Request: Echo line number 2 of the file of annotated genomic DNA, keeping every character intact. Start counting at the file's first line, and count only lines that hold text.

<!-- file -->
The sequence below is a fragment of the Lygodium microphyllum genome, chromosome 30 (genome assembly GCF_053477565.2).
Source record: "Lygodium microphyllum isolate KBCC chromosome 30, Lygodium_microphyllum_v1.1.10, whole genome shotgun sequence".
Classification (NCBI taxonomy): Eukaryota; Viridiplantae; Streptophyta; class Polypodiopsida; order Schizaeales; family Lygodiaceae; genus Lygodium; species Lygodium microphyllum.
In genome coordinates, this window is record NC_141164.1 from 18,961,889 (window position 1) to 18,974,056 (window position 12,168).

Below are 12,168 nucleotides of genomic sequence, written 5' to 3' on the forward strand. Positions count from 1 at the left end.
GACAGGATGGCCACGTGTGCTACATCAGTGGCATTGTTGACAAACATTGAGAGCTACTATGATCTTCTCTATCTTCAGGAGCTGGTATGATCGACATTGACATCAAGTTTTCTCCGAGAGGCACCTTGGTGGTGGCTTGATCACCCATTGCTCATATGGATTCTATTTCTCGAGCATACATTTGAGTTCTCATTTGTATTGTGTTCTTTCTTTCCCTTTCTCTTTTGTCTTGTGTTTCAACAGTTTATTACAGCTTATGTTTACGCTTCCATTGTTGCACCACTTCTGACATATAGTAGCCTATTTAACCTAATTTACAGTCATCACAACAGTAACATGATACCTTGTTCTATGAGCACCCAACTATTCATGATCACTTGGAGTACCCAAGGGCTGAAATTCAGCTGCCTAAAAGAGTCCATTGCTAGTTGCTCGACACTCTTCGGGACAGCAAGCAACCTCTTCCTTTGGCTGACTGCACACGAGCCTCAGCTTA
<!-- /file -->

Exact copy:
Source record: "Lygodium microphyllum isolate KBCC chromosome 30, Lygodium_microphyllum_v1.1.10, whole genome shotgun sequence".